John Jay, the nation's second foreign secretary and first chief justice of the Supreme Court, was sick at critical historical periods with the flu or other ailments. At the beginning of the peace negotiations in Paris in 1782, Jay was confined to bed for three weeks by a flu epidemic.26 Jay's doctor remarked Jay and his wife were the most "severely attack'd" of all the flu patients he had observed. Historian Thomas Fleming noted that the illness appeared to leave Jay depressed and irritable in a way that had a major impact on relations with the French and British.27 Years later, Jay wrote four articles for the Federalist Papers organized by Alexander Hamilton but Jay was sidelined by rheumatism and failed to contribute more. After two terms as governor of New York, Jay refused President Adams's request to return to his old job as chief justice. He responded that "the Incompetency of my Health to the fatigues incident to the office, forms an insuperable objection to my accepting it."28

Jay's successor as chief justice, Connecticut's Oliver Ellsworth, fell grievously ill on the way to diplomatic negotiations in France 1799 and resigned before he returned home. "Sufferings at sea and by a winter's journey through Spain, gave me an obstinate gravel, which, by wounding the kidneys, has drawn and fixed may wandering gout to those parts. My pains are constant, and at times excruciating; they do not permit me to embark for America at this late season of the year, nor, if there, would they permit me to discharge my official duties. I have, therefore, sent my resignation of the office of chief justice, and shall, after spending a few weeks in England, retire for winter-quarters to the south of France."29 His physician refused to allow Ellsworth to make an uncomfortable winter voyage back from England to America. Ellsworth instead was ordered to Bath for benefits of the mineral water spa there.30 Fortunately for the country, successor John Marshall enjoyed more robust health.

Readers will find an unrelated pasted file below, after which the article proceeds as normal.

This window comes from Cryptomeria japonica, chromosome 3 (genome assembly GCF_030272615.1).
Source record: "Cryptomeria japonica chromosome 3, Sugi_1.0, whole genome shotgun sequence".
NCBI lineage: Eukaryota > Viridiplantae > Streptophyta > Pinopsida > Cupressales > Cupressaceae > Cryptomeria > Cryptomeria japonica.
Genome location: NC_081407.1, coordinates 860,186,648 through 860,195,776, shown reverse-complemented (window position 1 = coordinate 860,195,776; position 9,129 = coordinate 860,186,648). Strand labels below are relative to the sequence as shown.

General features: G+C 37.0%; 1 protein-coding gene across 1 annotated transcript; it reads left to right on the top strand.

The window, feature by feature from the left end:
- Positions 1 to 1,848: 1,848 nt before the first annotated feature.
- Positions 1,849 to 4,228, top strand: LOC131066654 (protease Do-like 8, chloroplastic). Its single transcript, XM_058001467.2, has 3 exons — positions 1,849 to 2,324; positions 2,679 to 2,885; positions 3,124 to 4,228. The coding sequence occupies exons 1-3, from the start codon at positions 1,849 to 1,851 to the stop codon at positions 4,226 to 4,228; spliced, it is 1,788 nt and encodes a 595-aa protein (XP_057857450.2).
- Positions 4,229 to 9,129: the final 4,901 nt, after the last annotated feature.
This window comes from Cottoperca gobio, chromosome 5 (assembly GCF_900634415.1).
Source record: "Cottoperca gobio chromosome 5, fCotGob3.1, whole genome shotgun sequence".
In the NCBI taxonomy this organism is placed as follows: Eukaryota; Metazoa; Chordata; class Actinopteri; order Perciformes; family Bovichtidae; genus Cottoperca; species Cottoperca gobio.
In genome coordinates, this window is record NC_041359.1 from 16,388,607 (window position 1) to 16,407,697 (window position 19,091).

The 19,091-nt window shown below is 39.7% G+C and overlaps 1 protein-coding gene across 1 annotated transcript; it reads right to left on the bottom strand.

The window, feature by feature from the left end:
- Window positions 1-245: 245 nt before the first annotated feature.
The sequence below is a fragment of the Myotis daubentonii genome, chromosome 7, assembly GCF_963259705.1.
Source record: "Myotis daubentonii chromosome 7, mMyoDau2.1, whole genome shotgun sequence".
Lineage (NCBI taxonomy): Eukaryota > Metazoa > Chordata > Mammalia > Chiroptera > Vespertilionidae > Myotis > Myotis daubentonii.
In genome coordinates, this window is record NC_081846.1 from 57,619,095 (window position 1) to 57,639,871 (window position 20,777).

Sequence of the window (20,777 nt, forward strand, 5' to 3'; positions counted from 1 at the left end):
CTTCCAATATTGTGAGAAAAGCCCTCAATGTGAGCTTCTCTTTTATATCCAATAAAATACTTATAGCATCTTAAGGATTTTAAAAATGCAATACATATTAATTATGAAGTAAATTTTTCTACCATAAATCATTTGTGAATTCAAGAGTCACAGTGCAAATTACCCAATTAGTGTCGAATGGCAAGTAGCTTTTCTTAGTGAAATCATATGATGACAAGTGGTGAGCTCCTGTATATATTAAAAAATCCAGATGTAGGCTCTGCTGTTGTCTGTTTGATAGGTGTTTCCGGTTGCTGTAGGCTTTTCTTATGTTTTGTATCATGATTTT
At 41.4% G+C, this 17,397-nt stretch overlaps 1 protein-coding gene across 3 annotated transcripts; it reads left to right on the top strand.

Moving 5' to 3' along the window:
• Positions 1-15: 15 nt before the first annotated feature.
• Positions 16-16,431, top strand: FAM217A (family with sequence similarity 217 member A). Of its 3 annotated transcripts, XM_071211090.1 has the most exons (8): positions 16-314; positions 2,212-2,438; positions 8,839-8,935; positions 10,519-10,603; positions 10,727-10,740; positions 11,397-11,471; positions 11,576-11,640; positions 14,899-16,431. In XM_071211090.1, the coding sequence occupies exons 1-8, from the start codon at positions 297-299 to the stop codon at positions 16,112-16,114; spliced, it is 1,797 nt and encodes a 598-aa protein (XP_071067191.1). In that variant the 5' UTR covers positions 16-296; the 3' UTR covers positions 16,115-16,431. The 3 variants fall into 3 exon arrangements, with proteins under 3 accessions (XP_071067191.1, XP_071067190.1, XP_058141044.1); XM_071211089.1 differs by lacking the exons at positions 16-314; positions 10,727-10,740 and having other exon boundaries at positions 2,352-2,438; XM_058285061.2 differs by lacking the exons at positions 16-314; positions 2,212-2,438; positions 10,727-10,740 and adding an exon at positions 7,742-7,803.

Most of the major figures of the Washington Administration escaped the Yellow Fever epidemic that devastated Philadelphia in the summer of 1793, killing about 4000 residents, and leaving Treasury Secretary Alexander Hamilton dangerously ill. As many as one in five Philadelphia residents died of yellow fever that probably had been imported from the island of Hispaniola. Hamilton's biographer John Miller wrote: "Near the waterfront - particularly on Water Street, a narrow, filthy lane bordered by houses and high banks - the stagnant pools of water furnished a luxuriant breeding ground for mosquitoes. At the same time, hundreds of refugees were pouring into Philadelphia from San Domingo, where a slave uprising was running its bloody course. The refugee ships probably brought the yellow-fever virus to Philadelphia, and the mosquitoes took over from there."31 Only cold weather in October broke the fever and the mortality rate. Hamilton himself finally left the city to recover - though like most refugees from the city he did not encounter much brotherly love as a health refugee.

Alexander Hamilton had kidney problems and a variety of other illnesses that regularly confined him to bed during and after the American Revolution. "Early in the war he who was never robust contracted a malarial infection from which he suffered every summer throughout his life. His correspondence is sprinkled throughout with references to his health," wrote historian Claude Bowers. "While in no sense an invalid, the magnitude and multiplicity of his labors despite a chronic physical disability measure the power of mind over matter and indicate something of his unyielding will."32 Hamilton's eldest son died in a tragic duel on November 23, 1801 - foreshadowing Hamilton's own demise after a duel on July 11, 1804. (Hamilton died three days after his confrontation with former Vice President Aaron Burr.) Alexander's daughter suffered a permanent mental breakdown as a result of her brother's death. Hamilton's wife Elizabeth, however, lived until 1854 when she died at age 97.